Longhorn beef is prized around the world
but the breed's origins lie right here in Leicestershire.
-You can't keep a longhorn in here.
-It'll trample your rhododendrons.
-You'd never get your roses up.
-There she is.
-Can we come in?
Up there. There's cows with handle bars.
-It's good, isn't it?
-Hello. I'm Dave.
-Hi. I'm Pat.
Hello, Pat. Very nice to meet you.
This is Natasha, the Claudia Schiffer of the cow world.
She was breed champion of the longhorns at the Royal Show in 2004.
It's not the first supermodel that's walked out on me, you know.
Are they traditional to Leicestershire?
They are indeed and they were made very famous here in the 18th century
by a man called Robert Bakewell, who was the first person
to ever breed them just specifically for meat.
-Yeah. They were the first beef breed.
Right. In the country?
-In the country. In the world, in fact.
-In the world?
In the world. The meat is incredibly flavoursome and tender.
You don't need to chew it.
You just push it to the top of your mouth and it just melts in the mouth. It's beautiful.
-Which cuts are the best?
-The ones at the back.
They are kind of back end heavy, aren't they, the longhorns?
Absolutely. And that's what Robert Bakewell did.
He moved the meat from the front end of the animal and he changed
-all that flesh to the back end where all the good bits are.
All the roasting joints and the steaks,
instead of at the front where it's all stew and mince.
So, really, it's one of the first attempts to turn the cow
into a product for eating, rather than a tool, you know, for the farm.
-You know, Si, it's wonderful.
I think here, we've established the longhorn, it's kind of at the roots of British beef eating
and also, that's in Leicestershire, in the heart of England.
And maybe Pat can advise us how to cook it, as well.
-Walk this way, boys.
-Oh, not half.
-I like her, she's good, in't she?
Oh, let's taste it, then.
Scary moment cooking for cooks.
-There we go, boys. Try that.
-That smells fantastic.
Me first longhorn.
You are going to leave some for lunch, aren't you?
I wouldn't bank on it. What cut is this, Pat?
Braising steak. It's amazing, isn't it?
-It's just falling apart. It's just melting.
-It is absolutely great.
The grain of the meat, as well, is wonderful, isn't it?
The flavour's fantastic. Are they all for the longhorns?
They're all for the longhorns and they are last season's haul.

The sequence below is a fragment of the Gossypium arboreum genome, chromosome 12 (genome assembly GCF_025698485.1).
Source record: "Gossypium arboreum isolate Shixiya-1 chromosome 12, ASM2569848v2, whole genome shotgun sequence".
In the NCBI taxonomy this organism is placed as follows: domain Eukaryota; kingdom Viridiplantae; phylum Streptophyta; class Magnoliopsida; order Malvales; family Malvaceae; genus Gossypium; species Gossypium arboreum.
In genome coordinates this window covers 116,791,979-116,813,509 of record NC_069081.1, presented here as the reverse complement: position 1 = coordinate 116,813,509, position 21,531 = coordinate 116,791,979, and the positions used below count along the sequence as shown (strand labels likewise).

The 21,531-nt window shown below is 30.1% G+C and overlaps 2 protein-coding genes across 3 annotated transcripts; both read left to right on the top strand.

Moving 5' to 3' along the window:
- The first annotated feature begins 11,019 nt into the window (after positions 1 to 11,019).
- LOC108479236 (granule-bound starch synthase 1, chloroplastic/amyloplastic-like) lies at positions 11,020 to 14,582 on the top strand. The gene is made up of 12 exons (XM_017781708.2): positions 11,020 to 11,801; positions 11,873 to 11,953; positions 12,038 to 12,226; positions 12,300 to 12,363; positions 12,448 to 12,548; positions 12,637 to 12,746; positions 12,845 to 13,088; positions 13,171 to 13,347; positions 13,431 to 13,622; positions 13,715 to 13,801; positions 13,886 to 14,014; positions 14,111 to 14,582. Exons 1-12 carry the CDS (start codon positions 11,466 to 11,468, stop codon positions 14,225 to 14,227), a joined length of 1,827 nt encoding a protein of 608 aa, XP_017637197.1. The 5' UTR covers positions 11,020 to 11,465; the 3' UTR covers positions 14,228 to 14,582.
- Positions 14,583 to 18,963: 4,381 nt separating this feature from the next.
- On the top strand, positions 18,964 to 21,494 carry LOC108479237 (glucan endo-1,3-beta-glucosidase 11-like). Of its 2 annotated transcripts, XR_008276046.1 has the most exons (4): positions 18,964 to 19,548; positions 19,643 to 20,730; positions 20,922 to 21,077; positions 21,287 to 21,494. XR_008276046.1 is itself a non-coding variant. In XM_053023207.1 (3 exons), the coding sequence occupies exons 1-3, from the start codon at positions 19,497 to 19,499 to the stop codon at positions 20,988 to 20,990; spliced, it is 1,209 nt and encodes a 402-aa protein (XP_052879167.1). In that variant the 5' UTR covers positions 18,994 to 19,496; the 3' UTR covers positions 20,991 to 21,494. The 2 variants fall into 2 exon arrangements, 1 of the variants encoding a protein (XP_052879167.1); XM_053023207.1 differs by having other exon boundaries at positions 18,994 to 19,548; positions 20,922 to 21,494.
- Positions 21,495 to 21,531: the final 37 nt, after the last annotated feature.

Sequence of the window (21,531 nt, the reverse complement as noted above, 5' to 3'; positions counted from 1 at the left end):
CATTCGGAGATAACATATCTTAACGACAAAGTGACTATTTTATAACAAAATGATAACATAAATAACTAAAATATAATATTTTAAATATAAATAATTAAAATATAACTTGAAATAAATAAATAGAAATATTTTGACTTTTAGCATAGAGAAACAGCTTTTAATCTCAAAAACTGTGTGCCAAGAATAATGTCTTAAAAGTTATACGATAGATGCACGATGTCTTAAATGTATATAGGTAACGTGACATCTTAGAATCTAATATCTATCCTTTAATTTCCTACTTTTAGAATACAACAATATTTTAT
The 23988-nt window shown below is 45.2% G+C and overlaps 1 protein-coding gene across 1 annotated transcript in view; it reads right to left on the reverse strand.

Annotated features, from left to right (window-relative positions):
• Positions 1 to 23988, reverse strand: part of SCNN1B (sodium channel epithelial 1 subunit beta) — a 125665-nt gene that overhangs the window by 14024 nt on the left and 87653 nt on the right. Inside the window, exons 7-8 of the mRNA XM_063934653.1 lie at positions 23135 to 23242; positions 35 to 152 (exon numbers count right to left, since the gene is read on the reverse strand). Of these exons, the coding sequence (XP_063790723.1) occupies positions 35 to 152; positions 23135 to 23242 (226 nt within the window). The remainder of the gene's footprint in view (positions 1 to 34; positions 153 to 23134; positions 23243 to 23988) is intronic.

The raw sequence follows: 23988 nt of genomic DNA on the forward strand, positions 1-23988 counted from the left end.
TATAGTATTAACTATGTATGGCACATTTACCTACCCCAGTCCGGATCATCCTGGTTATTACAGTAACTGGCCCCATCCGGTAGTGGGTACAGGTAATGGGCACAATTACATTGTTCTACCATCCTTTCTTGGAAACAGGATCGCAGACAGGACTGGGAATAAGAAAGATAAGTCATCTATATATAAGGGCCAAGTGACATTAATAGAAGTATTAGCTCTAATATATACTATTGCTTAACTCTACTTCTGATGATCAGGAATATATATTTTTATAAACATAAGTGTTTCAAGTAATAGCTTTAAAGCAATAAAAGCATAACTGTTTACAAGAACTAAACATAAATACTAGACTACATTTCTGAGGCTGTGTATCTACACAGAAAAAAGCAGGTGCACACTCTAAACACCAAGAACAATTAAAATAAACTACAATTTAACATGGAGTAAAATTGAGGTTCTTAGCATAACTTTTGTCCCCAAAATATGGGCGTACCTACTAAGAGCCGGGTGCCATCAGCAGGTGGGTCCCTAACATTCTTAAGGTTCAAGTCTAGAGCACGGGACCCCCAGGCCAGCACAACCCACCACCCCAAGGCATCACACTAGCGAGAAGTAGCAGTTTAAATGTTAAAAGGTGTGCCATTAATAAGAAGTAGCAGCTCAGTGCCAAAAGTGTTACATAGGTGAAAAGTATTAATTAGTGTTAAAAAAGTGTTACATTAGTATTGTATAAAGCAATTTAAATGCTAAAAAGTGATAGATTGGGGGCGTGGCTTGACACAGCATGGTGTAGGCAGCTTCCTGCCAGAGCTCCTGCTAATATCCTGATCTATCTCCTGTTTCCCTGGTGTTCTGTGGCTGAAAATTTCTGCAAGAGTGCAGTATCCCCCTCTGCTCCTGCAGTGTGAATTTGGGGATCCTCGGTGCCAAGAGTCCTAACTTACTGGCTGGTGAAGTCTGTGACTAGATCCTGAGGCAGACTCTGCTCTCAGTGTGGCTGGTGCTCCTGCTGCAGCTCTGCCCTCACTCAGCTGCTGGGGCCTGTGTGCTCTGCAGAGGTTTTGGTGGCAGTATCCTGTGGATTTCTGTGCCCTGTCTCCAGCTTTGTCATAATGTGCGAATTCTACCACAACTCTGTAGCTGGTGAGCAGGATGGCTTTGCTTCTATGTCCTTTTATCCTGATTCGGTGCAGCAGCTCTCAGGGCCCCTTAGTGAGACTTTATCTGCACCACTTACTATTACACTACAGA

-That's one season?!
And I have to say that a lot of those cups have gone back already.
I see why you call them supermodels.
Is there any chance we can buy some of your supermodel?
Just step outside and go and see our butcher.
Brilliant. Thank you.
-Away, Mr King.
-It's like a sweetie shop, this.
-What can we do for you, gents?
-Let's do what Pat did.
That was fabulous. It's gotta be.
So Rich, are you a fan of the longhorn?
Yeah. Very much so, actually.
It's a superb soft texture with it.
That's just what you want.
-All the very best.
To take on Sean, we'll make a longhorn beef pie with our own puff pastry.
We'll serve it with a celeriac mash and honey roasted beetroot.
But the dish wouldn't be complete without another famous taste of Leicestershire - Stilton.
Stilton and Leicester cheese.
The king meets the king of cheese.
Alan Whiston has been making cheese here for over 25 years.
What this man doesn't know about Stilton isn't worth knowing.
-Welcome to the store.
What a smell.
-You'll get ammonia in here.
How long have you been making cheese here, Alan?
There's been cheese on the premises since 1780
but the fundamentals are the same as they were donkey years ago.
What has changed is the modern controls. The controller with the ingredients...
-And hygiene, which is why we're like this.
There's only six dairies left making Stilton, across Leicestershire, Nottinghamshire and Derbyshire.
The birth of a Stilton is like many other cheeses.
After rennet has been added to milk, the whey is removed and the curds are packed into moulds.
After five or six days, the coat of each cheese is smoothed to prevent any air entering.
But as the crust begins to form, its time to add the famous blue veins